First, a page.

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Will The Art Go?


Detroit won’t hear from a court whether it is allowed to enter bankruptcy until early next week, but its numerous creditors are already working to divide the city’s assets. On Tuesday, a group of creditors comprising an unusual mix of financial institutions and city unions, asked the court to create a new commission to value the Detroit Institute of Art’s collection, trying to pave the way for a future sale.

This move shouldn’t come as a surprise—things have been moving in this direction since early this year—but this comes after the city already appointed Christie’s to value the art in August, suggesting that the creditors are looking to squeeze every last dime out of the collection. As the WSJ reports:

A sale could sharply boost what creditors get from the city, which has $18 billion in long-term debts, has defaulted on multiple bond payments, and had a cash balance of $128.5 million during the quarter ending Sept. 30. Detroit is awaiting a ruling next week to determine whether it is entitled to municipal bankruptcy protection. If Bankruptcy Court Judge Steven Rhodes decides that Detroit is eligible for Chapter 9 protection, the city is expected to file its proposed plan to restructure its debt by mid-December. The art is expected to be valued at more than $1 billion, according to the Tuesday court filing.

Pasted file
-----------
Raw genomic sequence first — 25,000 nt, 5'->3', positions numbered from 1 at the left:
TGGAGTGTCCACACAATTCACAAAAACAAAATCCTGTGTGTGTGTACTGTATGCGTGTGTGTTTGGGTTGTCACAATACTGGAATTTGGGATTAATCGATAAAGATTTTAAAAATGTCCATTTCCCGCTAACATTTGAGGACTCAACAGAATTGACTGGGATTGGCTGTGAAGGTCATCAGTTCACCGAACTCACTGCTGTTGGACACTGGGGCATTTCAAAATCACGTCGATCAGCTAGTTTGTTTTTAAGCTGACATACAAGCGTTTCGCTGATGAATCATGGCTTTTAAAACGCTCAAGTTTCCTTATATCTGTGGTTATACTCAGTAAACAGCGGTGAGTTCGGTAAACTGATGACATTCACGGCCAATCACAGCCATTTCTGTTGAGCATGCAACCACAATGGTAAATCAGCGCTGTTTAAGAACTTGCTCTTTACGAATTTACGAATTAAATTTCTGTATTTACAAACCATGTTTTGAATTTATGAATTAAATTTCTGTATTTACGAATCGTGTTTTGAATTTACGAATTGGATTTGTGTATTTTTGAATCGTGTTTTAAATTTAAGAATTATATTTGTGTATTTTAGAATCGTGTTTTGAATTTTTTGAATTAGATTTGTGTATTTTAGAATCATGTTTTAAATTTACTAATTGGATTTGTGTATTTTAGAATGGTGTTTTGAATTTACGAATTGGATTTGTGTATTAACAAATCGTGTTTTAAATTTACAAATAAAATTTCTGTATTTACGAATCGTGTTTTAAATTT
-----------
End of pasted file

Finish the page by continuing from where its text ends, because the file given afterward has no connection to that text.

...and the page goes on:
“This motion doesn’t compel a sale,” said Derek Donnelly, managing director of bond insurer Financial Guaranty Insurance Co., which spearheaded the motion draft. “It just establishes a communal framework for addressing value maximization of the artwork.”

The museum, for it’s part, is fighting the potential sale of its art as hard as it can, arguing that any art sale could effectively mean the end of the institution. While that may be right, given Detroit’s current financial state, that kind of emotional appeal may not carry as much weight as the museum might hope.

[Museum patrons view Diego Rivera’s “Detroit Industry” frescos at the Detroit Institute of Arts on October 2, 2013. Photo courtesy of Getty Images.]

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  • NCMountainGirl

    Can the city sell it? How many of the donated works are restricted donations that revert back to the heirs if the Institute tries to dispose of it? That is a common term on the deeds of such works. Also, I believe the artworks thenselves are titled to a trust, not to the Art Institute. Also, in recent years the Institute has not gotten financial support from the city. It raises its own money, mostly from the ‘burbs. The legal battle could be epic.

    • Corlyss

      Sell the stuff and work out the details later. Sovereigns can get away with a lot. God knows, this administration and those like-minded individuals it coaches and trains has no respect for the law.

  • Andrew Allison

    This seems crazy: If the city does actually put the art up for auction, the auctioneer (who, in the immortal words of Tom Lehrer, gets a good percentage of the rice) will seek the highest bidder. Meanwhile, money spent on duplicating Christie’s evaluation effort is money down the drain.

  • free_agent

    It seems to me that the only real hope is a massive fund-raiser to buy the works (at full value and to the degree that they are freehold of the city) and reconstitute the museum as an autonomous non-profit.

  • Corlyss

    Whatever will teach ’em a lesson should be put on the auction block.

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